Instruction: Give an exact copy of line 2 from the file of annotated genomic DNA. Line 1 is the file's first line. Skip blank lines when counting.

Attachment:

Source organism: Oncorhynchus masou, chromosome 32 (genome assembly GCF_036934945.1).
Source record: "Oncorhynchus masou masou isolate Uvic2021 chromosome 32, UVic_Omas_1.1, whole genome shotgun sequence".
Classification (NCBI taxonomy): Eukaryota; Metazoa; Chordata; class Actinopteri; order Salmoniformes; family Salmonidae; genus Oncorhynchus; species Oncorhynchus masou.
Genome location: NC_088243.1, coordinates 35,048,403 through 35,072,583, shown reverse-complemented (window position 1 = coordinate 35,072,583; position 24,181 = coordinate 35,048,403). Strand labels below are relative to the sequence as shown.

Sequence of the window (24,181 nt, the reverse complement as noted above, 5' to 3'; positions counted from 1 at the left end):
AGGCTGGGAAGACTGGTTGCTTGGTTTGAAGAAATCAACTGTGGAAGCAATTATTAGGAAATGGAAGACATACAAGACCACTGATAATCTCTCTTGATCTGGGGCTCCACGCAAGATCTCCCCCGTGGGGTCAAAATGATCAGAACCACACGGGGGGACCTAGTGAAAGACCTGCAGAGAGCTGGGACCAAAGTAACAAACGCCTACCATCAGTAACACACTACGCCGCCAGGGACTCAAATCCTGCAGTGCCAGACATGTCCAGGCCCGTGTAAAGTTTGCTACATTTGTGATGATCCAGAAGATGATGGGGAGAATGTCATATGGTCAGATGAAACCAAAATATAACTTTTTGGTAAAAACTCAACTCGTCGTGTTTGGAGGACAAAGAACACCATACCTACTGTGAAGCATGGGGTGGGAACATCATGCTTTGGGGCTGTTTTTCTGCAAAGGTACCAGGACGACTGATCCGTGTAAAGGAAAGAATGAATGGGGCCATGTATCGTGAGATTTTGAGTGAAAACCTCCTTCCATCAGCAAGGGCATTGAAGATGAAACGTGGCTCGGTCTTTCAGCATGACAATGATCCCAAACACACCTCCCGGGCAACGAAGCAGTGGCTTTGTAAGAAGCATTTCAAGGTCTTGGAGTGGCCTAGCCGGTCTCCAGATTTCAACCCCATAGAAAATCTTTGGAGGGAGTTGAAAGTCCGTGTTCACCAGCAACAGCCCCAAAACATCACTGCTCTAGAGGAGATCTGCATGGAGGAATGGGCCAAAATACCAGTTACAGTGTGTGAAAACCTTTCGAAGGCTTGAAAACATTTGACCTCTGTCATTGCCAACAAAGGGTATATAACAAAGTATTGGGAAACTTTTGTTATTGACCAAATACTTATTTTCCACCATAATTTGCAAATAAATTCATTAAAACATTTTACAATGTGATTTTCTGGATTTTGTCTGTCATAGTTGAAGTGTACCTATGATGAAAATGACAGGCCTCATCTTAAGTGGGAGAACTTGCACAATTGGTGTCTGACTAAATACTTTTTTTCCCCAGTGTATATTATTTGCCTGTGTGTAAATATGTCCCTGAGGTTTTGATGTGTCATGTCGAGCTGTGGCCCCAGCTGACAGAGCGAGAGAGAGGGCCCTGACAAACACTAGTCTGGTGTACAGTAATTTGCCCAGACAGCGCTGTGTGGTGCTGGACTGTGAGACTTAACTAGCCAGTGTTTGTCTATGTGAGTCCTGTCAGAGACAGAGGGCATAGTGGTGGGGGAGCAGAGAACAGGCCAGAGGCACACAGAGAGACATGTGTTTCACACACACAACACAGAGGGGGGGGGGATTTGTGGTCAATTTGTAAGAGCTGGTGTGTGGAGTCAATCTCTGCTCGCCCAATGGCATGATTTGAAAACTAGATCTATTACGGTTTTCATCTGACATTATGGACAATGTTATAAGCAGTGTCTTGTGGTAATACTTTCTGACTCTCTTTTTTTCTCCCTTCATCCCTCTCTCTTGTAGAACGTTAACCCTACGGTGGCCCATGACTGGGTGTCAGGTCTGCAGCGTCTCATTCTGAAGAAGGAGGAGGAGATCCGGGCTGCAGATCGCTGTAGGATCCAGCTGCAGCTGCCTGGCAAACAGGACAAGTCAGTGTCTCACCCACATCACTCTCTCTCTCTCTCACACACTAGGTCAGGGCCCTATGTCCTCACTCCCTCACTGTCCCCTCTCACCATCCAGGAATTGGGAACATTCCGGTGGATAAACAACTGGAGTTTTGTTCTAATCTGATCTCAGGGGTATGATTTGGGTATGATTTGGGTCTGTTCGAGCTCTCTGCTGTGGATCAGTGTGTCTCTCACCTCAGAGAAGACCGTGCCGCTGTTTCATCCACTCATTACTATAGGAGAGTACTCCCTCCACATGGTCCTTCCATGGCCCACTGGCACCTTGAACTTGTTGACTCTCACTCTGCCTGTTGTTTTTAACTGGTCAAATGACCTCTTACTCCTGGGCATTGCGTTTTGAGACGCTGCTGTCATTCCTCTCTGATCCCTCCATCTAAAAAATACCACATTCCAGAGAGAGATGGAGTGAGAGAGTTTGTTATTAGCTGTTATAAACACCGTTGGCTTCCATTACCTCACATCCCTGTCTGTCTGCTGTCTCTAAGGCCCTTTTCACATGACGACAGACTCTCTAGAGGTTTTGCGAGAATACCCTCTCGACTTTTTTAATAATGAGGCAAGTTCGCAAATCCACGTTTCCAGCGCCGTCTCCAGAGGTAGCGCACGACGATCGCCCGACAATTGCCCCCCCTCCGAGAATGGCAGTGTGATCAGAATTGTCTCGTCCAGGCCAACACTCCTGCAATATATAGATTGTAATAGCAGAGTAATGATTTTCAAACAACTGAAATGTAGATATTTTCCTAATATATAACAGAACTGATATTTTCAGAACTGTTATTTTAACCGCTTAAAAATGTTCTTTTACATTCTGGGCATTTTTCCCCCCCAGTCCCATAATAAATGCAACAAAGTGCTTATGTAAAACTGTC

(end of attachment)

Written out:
Source record: "Oncorhynchus masou masou isolate Uvic2021 chromosome 32, UVic_Omas_1.1, whole genome shotgun sequence".